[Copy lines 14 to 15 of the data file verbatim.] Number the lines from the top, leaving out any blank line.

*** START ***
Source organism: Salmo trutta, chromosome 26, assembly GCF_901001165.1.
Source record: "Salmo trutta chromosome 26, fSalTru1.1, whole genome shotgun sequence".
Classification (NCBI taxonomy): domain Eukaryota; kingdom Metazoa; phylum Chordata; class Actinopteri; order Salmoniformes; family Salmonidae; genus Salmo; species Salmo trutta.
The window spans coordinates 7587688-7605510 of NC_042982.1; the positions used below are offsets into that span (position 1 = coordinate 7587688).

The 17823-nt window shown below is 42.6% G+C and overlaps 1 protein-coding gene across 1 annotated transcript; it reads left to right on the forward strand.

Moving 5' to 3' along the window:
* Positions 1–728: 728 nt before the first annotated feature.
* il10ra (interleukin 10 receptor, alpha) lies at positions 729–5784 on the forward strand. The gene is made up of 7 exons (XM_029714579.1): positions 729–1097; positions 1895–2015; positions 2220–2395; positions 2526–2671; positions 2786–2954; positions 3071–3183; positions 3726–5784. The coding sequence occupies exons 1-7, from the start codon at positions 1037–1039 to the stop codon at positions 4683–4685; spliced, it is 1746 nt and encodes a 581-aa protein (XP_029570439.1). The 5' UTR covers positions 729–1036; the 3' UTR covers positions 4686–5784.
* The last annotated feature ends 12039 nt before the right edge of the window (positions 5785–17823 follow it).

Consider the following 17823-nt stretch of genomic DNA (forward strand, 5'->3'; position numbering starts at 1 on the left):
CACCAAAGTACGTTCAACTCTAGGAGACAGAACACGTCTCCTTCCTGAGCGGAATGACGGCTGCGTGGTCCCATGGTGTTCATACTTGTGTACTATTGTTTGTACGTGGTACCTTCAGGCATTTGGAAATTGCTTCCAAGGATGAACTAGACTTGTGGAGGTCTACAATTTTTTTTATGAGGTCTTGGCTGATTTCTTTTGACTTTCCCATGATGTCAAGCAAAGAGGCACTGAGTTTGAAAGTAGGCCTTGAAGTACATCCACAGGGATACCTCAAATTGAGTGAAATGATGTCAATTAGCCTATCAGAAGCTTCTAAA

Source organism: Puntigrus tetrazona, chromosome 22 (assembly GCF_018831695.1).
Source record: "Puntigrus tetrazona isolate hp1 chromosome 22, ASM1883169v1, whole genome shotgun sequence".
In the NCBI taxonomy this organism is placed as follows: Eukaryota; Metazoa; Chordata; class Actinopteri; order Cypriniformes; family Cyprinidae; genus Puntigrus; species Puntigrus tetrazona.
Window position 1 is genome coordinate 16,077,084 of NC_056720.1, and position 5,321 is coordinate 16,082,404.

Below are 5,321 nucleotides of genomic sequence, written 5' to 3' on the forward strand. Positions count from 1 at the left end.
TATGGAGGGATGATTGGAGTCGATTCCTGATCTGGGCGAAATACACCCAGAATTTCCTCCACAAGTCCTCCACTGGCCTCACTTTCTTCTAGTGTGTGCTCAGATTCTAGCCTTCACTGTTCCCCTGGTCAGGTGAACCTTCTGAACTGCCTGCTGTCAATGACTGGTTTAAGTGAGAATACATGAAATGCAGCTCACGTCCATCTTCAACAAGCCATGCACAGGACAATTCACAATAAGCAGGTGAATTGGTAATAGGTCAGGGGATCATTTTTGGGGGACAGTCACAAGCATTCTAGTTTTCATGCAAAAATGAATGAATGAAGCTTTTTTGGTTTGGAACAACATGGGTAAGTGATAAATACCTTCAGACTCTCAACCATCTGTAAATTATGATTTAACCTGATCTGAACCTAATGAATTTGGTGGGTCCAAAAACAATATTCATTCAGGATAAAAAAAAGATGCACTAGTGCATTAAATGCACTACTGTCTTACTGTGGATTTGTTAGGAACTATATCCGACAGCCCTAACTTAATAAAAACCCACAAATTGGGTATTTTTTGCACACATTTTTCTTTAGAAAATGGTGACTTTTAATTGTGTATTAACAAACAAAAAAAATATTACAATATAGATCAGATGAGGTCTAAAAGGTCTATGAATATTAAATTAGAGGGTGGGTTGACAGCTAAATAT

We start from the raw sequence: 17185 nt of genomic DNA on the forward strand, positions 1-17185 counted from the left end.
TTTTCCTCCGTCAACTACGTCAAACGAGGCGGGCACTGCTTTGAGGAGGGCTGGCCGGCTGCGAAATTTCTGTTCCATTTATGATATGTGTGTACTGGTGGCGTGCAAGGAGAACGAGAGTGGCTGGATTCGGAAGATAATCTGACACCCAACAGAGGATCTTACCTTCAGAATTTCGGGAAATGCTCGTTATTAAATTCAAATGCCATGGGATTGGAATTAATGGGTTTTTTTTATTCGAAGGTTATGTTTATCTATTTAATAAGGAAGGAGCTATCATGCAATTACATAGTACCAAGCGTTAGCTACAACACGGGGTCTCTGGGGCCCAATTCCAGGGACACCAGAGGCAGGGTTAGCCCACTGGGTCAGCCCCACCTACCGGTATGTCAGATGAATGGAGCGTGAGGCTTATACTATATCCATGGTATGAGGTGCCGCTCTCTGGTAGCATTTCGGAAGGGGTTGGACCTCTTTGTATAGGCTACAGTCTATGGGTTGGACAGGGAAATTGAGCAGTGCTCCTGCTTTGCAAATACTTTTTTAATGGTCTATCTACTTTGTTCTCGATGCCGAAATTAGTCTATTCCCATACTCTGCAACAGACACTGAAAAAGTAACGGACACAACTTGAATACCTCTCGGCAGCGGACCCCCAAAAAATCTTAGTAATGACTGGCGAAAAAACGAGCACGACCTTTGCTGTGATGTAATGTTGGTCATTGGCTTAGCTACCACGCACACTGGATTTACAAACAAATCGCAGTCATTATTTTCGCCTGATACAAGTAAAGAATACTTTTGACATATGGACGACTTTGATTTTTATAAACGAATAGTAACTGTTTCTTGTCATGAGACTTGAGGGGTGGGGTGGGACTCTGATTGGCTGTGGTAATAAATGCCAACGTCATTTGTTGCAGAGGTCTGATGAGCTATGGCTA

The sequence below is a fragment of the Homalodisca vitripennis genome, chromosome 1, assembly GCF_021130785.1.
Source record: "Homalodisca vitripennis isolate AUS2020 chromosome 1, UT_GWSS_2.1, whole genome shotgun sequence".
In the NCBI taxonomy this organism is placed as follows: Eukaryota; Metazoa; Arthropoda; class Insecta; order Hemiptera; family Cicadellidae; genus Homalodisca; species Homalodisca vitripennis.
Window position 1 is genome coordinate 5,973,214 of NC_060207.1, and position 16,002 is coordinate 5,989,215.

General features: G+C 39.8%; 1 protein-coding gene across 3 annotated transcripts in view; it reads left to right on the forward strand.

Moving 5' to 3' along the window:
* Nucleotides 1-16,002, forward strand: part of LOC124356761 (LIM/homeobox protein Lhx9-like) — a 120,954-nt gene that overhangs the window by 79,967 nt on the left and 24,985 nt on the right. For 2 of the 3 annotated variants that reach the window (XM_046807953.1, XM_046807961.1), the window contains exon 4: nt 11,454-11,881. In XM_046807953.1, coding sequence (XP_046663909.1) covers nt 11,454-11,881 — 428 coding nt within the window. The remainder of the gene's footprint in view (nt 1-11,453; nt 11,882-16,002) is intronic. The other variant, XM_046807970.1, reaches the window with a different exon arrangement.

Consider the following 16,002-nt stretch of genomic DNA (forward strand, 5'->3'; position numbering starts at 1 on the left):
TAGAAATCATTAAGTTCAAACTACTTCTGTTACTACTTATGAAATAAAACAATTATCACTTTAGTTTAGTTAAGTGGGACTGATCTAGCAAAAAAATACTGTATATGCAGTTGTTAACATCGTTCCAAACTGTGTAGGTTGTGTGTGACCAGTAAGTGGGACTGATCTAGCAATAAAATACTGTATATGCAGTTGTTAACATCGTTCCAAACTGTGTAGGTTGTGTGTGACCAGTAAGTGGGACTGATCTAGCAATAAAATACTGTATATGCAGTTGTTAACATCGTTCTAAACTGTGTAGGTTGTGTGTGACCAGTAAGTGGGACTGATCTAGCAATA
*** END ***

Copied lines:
In the NCBI taxonomy this organism is placed as follows: Eukaryota; Metazoa; Chordata; class Actinopteri; order Cypriniformes; family Cyprinidae; genus Puntigrus; species Puntigrus tetrazona.
Window position 1 is genome coordinate 16,077,084 of NC_056720.1, and position 5,321 is coordinate 16,082,404.